Tuesday, 28 January 2014

New Zealand Museum Directors visiting Passchendaele

Yesterday, 27 January 2014 we've got two New Zealand Museum Directors visiting Passchendaele.

Mrs Jeanette Richardson ONZM, is the director of the National Army Museum in Waiouru. Admiral Roy Clare CBE, is director of the Auckland War Memorial.

Both directors have been here to see how we can cooperate during the centennial.
We've got a fruitful, productive meeting and we have intentions to work together on different levels in different years. Unfortunatelty, it was a short visit. So we could not visit all the places of interest regarding New Zealand heritage.

It was very nice to host both Directors here in Passchendaele and we hope they will work together with the Memorial Museum Passchendaele 1917 during the centennial.

Wednesday, 22 January 2014

John (Jack) Stuart Skinner - Otago Regiment

John in 1914

I'm doing research to find Belgian relatives of the families who helped this New Zealand Soldier after he has been captured by the Germans. If you can help me, I would be grateful.
John (Jack) Stuart Skinner fought at Gallipoli in 1914, was invalided back to England, before eventually being repatriated to New Zealand and discharged as permanently unfit for further service.

John in 1918
Not for him though - he re-enlisted in 1917, got to the Western Front was captured in France in 1918 and as a POW finished up at a place ”Wambeek”, these days part of Ternat and in the vicinity of Brussels.  

nominal roll 1917 embarkation date: 26 July
When the armistice was signed, he was taken in by some Belgians who accommodated and looked after him for some time before he was returned to England and then to New Zealand.

His son in law, Kelvin Bremner who lives in Martinborough NZ,  is very anxious to know whether any of the families who were so good to him are still in or around Brussels.  

John in July 1982. He died on December 17, 1983


 extract from his diary :

I stayed on a launch which he owned for the three weeks I was in Brussels.
Two other interesting families I saw quite a lot of. The first was that of a middle aged man and woman with a young family of four of school age, all of whom could speak English. The mother had been a friend of Nurse Cavell, and as a special privilege one day, took me to the law courts and allowed me to sit in the seat that the nurse had occupied when convicted for helping prisoners of war to escape. She later paid the supreme sacrifice when found guilty.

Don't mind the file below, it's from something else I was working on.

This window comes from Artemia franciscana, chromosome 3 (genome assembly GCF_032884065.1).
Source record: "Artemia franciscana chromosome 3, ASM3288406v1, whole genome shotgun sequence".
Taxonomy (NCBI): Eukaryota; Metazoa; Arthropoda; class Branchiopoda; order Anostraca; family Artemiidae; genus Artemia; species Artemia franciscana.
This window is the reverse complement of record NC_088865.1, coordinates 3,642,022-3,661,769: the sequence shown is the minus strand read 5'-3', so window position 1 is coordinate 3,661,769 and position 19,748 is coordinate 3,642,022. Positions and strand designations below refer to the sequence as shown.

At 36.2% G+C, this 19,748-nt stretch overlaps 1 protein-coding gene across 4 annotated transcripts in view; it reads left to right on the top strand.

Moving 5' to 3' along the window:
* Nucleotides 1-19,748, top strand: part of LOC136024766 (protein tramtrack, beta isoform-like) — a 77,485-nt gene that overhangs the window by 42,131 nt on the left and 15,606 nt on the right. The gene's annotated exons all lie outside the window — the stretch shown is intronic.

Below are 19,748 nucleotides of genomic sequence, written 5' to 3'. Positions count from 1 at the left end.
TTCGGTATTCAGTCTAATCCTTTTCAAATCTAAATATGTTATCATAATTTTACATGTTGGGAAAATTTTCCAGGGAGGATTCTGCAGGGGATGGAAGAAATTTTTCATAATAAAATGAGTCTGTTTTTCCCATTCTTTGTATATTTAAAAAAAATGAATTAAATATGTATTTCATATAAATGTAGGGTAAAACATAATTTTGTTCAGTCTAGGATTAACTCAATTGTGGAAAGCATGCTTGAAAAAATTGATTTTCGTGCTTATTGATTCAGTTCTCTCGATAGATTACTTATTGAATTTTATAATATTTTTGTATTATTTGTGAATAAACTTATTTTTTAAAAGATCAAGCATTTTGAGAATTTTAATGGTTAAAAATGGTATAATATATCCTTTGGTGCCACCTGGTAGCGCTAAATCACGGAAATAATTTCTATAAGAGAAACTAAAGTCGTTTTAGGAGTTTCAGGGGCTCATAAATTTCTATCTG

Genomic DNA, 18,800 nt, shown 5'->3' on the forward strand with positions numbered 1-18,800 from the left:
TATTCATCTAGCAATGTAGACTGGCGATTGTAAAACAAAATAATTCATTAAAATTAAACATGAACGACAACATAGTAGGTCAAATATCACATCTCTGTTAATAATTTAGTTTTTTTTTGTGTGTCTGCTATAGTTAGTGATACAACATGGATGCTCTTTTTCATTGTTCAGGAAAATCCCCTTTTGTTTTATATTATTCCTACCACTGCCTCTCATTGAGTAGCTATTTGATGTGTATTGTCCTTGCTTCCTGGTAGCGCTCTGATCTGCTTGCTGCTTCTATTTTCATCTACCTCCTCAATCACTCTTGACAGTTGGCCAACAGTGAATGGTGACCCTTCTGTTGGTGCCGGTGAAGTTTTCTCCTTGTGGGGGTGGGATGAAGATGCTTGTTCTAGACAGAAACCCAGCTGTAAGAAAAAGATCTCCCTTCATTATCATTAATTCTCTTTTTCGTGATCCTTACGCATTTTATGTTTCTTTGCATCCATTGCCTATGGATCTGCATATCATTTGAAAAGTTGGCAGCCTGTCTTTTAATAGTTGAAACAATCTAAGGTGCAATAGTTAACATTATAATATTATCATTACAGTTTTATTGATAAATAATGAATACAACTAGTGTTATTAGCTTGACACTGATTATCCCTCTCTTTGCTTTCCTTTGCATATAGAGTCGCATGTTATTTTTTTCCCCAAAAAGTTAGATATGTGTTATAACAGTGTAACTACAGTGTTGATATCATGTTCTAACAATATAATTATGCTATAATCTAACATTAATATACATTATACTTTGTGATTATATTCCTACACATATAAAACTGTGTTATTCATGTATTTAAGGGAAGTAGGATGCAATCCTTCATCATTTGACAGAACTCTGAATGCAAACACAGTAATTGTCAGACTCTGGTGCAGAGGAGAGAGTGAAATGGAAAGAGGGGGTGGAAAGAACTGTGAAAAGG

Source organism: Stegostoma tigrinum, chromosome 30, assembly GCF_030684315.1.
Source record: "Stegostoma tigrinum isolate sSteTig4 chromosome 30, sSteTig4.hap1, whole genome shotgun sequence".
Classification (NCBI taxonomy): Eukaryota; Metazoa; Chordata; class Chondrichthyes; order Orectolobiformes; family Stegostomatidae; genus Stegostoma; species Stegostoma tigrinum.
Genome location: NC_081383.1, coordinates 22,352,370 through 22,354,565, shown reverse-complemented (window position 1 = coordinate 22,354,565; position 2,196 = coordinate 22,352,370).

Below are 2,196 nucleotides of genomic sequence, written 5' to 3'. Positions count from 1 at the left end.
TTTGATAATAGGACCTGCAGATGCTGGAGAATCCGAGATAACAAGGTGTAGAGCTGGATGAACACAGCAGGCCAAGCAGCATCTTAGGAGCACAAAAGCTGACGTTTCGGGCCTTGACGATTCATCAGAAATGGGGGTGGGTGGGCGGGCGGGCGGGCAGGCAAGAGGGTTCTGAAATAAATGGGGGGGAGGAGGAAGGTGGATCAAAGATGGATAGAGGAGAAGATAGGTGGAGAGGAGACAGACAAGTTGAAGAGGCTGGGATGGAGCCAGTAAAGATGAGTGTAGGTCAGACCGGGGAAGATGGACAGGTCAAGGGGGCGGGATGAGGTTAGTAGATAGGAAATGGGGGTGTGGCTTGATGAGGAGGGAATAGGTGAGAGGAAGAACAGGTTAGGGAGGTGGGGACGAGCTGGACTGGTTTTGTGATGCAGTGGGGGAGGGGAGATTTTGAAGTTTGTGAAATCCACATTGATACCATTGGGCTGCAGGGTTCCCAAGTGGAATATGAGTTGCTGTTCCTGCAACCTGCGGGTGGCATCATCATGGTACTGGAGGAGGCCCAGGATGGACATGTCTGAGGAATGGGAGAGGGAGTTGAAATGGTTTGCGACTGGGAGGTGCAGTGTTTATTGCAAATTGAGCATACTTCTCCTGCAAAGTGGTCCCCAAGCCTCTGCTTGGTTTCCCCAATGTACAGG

The other was a wealthy Belgian family whose interests I think were in the woollen mills. There was one daughter, Jacqueline, who had been one of the party under Mr Stoefs at Wambeek.
I was several times at their home, a beautiful one, and was also a guest at a welcome home dinner to the only son, a Captain in the Belgian Army, who arrived with the Allied troops when they entered Brussels. All I had in the way of clothes was the khaki uniform with my P.O.W. number in large letters back and front, a shirt with no tail or sleeves, and a pair of boots much the worse for wear. On the table was all the expensive cutlery dug up from the garden where it had been hidden, plus a solid gold embossed finger bowl for everyone. In the course of conversation with the family, I mentioned that many people living in towns in New Zealand had places in the country that they went to in the summer and at holiday time. (I had a mental picture at the time of the unpretentious wooden places at Waitati, Warrington and Karitane). Jacqueline said that they had one too, and produced a photo of it. A beautiful castle of possibly twenty rooms or more surrounded by gardens and woods!!
Perhaps the greatest event while in Brussels was the official entry of the Allied troops ten days or so after the Armistice, if I remember correctly, headed by the Belgians then the French and the British and the Americans, all picked men with regimental bands etc. The ones that caught the imagination most were the Highlanders and the shouts of “Ecosse, Ecosse” as they swung past were deafening.

Here are some letterheads they wrote to him giving their names/address.

address Fernande Hartjens in Brussels
He wrote of his experiences in Gallipoli, France, his capture and his time as a POW in France, and then Belgium till the armistice, and his time with the Belgian families who cared for him after his release.  
John with his platoon section
He got several letters and post cards from Fernande Hartjens, some from Brussels (Ixelles/Elsene), rue Americaine 96 but also an interesting letter from De Panne, at the Belgian Coast near the French Border. They transformed two houses into a hotel and they did battlefield tours from De Panne to the Battlefields around Ieper/Ypres.

those houses has been transformed in a hotel.

letterhead hotel des Princes from Fernande Hartjens 19/08/1919
another view on the hotel
He received also letters from Hubert Stoefs who was helping him from te first Armistice Day in 1918.
letterhead Hubert Stoefs 23/01/1919
letterhead Hubert Stoefs 24/12/20

extract of the letter from Jacqueline Vanden Eeckhoudt, rue de l'abbaye 49 Brussel

Letterhead used by R. Milisse and Leonard ... from Brussels but with connections in Blaton

Paul Van Keer was a Belgian Soldier who wrote to him. I think he was related to one of the other families